By Thelma Johnston Loika
Virgil’s restaurant endeavor ended abruptly. The establishment in which he pinned his hopes closed before the scheduled opening. He then took a job as butcher in Homestead’s only “supermarket” in town, but his employment lasted only a few weeks for reasons I cannot remember.
Somehow, during this challenging time, Mother and Daddy sent us $50, which was better than $500 is today. I had not asked them for help, and I still wonder how they knew how desperate our circumstances had become.
Finally, February arrived, and Virgil’s six-month musician’s hiatus ended. He took a music job at a Ft. Lauderdale club where Carmen Miranda was the star attraction. During this stint, Virgil received a speeding ticket, which Ms. Miranda paid for him.
Virgil’s work ended at Easter, at which time the club closed for the season as did every other musical opportunity in South Florida. Fortunately, I got a job as a substitute teacher in Dade County. We found a responsible, kindly babysitter for the two kids, and I worked awhile at Shenandoah Junior High in South Miami.
I was impressed with the building’s natural air conditioning. The structure was oriented to catch the prevailing southeast breezes, and each classroom featured louvered high windows along one wall, giving constant, cool cross-ventilation. Inside, teachers and students always felt comfortable.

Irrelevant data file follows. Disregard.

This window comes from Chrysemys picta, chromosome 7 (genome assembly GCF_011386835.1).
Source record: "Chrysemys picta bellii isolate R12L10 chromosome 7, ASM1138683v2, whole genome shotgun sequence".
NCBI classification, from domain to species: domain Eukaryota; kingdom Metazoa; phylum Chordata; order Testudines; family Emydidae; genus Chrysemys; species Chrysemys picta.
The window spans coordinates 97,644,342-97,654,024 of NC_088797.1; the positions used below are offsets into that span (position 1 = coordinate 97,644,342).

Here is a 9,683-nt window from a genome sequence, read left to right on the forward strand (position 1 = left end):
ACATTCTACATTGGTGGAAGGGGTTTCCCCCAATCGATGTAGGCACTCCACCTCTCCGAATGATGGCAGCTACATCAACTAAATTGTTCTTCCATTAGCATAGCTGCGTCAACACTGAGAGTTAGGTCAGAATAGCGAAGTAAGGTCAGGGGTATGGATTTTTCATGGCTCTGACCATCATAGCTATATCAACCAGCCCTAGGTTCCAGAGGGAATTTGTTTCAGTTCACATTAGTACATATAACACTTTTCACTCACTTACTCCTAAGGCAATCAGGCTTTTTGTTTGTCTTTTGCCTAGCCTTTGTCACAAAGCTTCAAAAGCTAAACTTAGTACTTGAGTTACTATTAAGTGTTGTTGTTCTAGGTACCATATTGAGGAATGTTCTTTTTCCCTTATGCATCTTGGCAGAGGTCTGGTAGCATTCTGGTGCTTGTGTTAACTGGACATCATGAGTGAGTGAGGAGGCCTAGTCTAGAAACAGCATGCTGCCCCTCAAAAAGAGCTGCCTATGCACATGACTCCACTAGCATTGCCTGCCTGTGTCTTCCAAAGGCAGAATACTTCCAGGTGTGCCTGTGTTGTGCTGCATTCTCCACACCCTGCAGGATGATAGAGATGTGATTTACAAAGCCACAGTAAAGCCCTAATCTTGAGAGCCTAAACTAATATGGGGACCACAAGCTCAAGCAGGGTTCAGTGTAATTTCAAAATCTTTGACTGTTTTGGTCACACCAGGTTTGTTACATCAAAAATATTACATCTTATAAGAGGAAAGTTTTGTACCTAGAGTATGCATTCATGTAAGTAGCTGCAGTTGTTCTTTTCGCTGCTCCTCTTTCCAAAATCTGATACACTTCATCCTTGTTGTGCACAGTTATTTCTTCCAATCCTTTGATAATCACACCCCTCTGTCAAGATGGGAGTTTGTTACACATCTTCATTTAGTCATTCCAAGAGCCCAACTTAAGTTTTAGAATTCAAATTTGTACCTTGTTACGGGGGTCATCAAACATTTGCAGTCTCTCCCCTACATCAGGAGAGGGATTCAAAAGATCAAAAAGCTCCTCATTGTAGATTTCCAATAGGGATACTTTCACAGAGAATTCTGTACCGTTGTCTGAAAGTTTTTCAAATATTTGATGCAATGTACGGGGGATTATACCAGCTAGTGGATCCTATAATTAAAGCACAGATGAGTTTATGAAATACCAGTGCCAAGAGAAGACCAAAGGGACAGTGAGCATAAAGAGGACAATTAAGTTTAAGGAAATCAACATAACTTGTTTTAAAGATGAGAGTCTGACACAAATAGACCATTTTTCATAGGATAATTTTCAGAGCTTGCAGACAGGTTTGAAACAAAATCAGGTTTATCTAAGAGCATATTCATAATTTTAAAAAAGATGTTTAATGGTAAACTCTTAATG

Our Loika family eventually moved into a livable apartment in town across from a large earth-moving company distinguished by a big house. Mason and the son of the earth movers recognized each other from an earlier encounter, and became total best friends.
Nonetheless, we were financially bereft. Virgil swallowed his pride and asked for a handout from one of Miami’s leading citizens, who told Virgil, “Everybody wants to dance, but nobody wants to pay the piper.” He surprised us, though, by giving Virgil the money.
I don’t remember how on earth we survived over the summer, but a Good Samaritan fellow musician offered Virgil his rental house at a cheap offseason rate when nobody – absolutely nobody – stayed in Miami.
The home was a white clapboard cottage set way back from the street in Miami’s northwest section in the 50th-street area. It had an extremely tiny backyard with a high rock wall with an empty, overgrown lot east of us with wild jasmine and a mango tree.
But the house was roomy. Four airline hostesses formerly occupied the screened-in front porch, living room, two bedroom and kitchen facility. So we were in hog heaven. Virgil worked all sorts of odd jobs – as a dishwasher and other short stints in restaurants – and we were able to make the payments for living necessities.
Once “the Season” (the only time Miamians could live in a comfortable climate) arrived, we were ousted from the spacious cottage. Virgil, however, located new living arrangements by sharing a TINY house with a Mr. Stockton off Northwest 79th Street.
The house consisted of a screened-in front porch, a small living room and even smaller bedroom, tiny kitchen and a small utility room. We put Mason and Jon on a two-tier bunk bed while Virgil and I slept in the living room.
While we lived there, my sister Grace Wiley and college roommate visited, and Virgil talked Mr. Stockton into vacating temporarily so we could have the house to ourselves.
Our prospects were looking up.
[CONTINUED ON PART VIII]